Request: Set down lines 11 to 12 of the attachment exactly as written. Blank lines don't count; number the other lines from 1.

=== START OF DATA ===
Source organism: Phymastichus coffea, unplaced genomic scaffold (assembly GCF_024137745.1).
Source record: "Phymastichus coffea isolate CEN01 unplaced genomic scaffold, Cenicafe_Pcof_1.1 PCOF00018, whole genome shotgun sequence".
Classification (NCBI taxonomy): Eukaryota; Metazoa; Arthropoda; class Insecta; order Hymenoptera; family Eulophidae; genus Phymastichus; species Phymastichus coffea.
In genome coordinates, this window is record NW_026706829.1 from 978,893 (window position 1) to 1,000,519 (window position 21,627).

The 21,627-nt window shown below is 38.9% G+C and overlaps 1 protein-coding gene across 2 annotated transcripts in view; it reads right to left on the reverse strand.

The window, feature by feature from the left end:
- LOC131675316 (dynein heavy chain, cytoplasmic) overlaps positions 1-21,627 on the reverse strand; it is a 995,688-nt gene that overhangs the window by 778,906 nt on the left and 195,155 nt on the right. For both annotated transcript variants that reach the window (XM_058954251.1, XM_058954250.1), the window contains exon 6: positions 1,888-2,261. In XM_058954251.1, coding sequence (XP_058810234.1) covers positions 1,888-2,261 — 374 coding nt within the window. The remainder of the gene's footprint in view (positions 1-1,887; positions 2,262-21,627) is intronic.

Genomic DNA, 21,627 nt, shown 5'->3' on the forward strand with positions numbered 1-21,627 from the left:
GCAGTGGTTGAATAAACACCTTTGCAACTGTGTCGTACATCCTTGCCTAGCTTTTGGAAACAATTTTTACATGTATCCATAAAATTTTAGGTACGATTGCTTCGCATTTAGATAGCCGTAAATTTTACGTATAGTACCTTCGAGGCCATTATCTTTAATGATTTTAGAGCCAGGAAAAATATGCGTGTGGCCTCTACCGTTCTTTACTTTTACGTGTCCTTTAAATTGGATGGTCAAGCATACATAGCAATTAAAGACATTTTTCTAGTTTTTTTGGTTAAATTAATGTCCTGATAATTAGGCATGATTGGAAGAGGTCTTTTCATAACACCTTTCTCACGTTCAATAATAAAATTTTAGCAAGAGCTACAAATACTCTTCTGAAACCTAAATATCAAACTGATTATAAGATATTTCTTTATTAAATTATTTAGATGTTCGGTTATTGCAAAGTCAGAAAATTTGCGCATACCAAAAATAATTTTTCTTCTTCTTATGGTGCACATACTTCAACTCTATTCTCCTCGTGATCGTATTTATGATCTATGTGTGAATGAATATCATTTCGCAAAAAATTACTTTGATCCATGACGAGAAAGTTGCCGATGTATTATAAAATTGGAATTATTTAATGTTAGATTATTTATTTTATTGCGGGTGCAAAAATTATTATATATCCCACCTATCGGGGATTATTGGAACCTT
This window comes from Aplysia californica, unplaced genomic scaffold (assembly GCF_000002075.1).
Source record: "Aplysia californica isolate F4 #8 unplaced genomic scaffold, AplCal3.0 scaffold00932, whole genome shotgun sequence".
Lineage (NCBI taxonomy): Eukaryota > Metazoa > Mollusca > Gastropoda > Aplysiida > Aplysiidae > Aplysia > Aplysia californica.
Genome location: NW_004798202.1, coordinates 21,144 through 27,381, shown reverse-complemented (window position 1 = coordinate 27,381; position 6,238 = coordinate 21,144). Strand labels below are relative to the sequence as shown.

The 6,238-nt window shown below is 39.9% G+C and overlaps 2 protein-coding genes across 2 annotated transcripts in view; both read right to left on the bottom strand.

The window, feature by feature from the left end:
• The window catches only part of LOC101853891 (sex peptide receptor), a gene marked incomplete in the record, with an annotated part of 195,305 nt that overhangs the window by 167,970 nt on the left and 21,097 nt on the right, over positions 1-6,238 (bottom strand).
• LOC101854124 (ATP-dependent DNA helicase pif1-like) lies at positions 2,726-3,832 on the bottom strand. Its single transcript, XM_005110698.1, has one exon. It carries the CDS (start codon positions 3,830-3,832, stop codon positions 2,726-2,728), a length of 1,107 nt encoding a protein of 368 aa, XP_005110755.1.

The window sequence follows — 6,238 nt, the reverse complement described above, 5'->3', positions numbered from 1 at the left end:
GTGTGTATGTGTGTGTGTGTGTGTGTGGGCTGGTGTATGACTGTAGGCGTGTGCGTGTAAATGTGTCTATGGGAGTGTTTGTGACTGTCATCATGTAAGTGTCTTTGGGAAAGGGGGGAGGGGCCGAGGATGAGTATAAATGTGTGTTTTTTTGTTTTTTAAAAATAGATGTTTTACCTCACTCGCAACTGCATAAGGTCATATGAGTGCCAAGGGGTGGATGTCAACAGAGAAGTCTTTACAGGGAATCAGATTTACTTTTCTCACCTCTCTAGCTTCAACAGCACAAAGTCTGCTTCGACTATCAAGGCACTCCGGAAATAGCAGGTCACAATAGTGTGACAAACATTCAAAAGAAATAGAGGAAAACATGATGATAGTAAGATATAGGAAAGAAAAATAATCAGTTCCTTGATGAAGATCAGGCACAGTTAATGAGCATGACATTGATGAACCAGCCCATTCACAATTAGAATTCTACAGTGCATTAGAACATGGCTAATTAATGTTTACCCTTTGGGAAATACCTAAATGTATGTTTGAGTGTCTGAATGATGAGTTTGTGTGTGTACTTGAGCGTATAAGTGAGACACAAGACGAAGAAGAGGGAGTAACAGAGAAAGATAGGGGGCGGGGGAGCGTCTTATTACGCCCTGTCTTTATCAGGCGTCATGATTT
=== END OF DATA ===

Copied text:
Source record: "Aplysia californica isolate F4 #8 unplaced genomic scaffold, AplCal3.0 scaffold00932, whole genome shotgun sequence".
Lineage (NCBI taxonomy): Eukaryota > Metazoa > Mollusca > Gastropoda > Aplysiida > Aplysiidae > Aplysia > Aplysia californica.